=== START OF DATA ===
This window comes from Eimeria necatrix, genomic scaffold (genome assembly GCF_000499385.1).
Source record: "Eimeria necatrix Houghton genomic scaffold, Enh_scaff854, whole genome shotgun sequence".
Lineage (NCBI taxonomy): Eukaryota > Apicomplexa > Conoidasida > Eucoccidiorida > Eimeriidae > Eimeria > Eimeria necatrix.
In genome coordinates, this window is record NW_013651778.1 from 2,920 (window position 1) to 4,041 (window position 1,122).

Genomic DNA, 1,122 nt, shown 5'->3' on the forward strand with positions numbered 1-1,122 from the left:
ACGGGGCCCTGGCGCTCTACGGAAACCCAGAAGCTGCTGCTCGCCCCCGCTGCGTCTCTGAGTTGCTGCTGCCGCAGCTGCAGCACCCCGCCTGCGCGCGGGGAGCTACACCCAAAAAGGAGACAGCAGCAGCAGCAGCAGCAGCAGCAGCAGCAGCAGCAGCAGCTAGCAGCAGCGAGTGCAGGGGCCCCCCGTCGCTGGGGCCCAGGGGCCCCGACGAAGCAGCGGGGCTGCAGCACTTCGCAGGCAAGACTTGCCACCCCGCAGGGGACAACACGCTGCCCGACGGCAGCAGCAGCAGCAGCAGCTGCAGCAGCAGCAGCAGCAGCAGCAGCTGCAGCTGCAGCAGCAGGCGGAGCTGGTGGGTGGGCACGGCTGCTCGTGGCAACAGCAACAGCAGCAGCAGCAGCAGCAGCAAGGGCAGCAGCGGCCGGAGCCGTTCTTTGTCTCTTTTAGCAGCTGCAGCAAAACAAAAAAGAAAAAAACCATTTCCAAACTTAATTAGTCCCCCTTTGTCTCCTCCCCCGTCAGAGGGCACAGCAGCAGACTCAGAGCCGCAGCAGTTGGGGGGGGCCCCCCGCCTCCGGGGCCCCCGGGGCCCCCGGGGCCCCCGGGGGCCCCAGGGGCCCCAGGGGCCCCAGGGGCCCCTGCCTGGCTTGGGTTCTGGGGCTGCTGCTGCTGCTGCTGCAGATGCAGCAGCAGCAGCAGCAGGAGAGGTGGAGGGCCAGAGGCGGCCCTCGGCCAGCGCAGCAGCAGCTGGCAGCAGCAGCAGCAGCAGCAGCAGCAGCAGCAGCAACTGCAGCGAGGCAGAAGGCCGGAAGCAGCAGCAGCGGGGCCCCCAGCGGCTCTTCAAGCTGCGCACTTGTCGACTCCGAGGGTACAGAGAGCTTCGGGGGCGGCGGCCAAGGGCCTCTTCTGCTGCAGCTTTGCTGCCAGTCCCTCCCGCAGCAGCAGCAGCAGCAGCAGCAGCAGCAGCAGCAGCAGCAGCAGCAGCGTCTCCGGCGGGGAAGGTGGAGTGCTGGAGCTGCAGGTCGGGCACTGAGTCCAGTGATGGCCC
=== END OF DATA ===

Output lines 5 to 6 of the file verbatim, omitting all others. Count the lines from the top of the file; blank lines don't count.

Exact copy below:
Genomic DNA, 1,122 nt, shown 5'->3' on the forward strand with positions numbered 1-1,122 from the left:
ACGGGGCCCTGGCGCTCTACGGAAACCCAGAAGCTGCTGCTCGCCCCCGCTGCGTCTCTGAGTTGCTGCTGCCGCAGCTGCAGCACCCCGCCTGCGCGCGGGGAGCTACACCCAAAAAGGAGACAGCAGCAGCAGCAGCAGCAGCAGCAGCAGCAGCAGCAGCAGCTAGCAGCAGCGAGTGCAGGGGCCCCCCGTCGCTGGGGCCCAGGGGCCCCGACGAAGCAGCGGGGCTGCAGCACTTCGCAGGCAAGACTTGCCACCCCGCAGGGGACAACACGCTGCCCGACGGCAGCAGCAGCAGCAGCAGCTGCAGCAGCAGCAGCAGCAGCAGCAGCTGCAGCTGCAGCAGCAGGCGGAGCTGGTGGGTGGGCACGGCTGCTCGTGGCAACAGCAACAGCAGCAGCAGCAGCAGCAGCAAGGGCAGCAGCGGCCGGAGCCGTTCTTTGTCTCTTTTAGCAGCTGCAGCAAAACAAAAAAGAAAAAAACCATTTCCAAACTTAATTAGTCCCCCTTTGTCTCCTCCCCCGTCAGAGGGCACAGCAGCAGACTCAGAGCCGCAGCAGTTGGGGGGGGCCCCCCGCCTCCGGGGCCCCCGGGGCCCCCGGGGCCCCCGGGGGCCCCAGGGGCCCCAGGGGCCCCAGGGGCCCCTGCCTGGCTTGGGTTCTGGGGCTGCTGCTGCTGCTGCTGCAGATGCAGCAGCAGCAGCAGCAGGAGAGGTGGAGGGCCAGAGGCGGCCCTCGGCCAGCGCAGCAGCAGCTGGCAGCAGCAGCAGCAGCAGCAGCAGCAGCAGCAGCAACTGCAGCGAGGCAGAAGGCCGGAAGCAGCAGCAGCGGGGCCCCCAGCGGCTCTTCAAGCTGCGCACTTGTCGACTCCGAGGGTACAGAGAGCTTCGGGGGCGGCGGCCAAGGGCCTCTTCTGCTGCAGCTTTGCTGCCAGTCCCTCCCGCAGCAGCAGCAGCAGCAGCAGCAGCAGCAGCAGCAGCAGCAGCAGCAGCGTCTCCGGCGGGGAAGGTGGAGTGCTGGAGCTGCAGGTCGGGCACTGAGTCCAGTGATGGCCC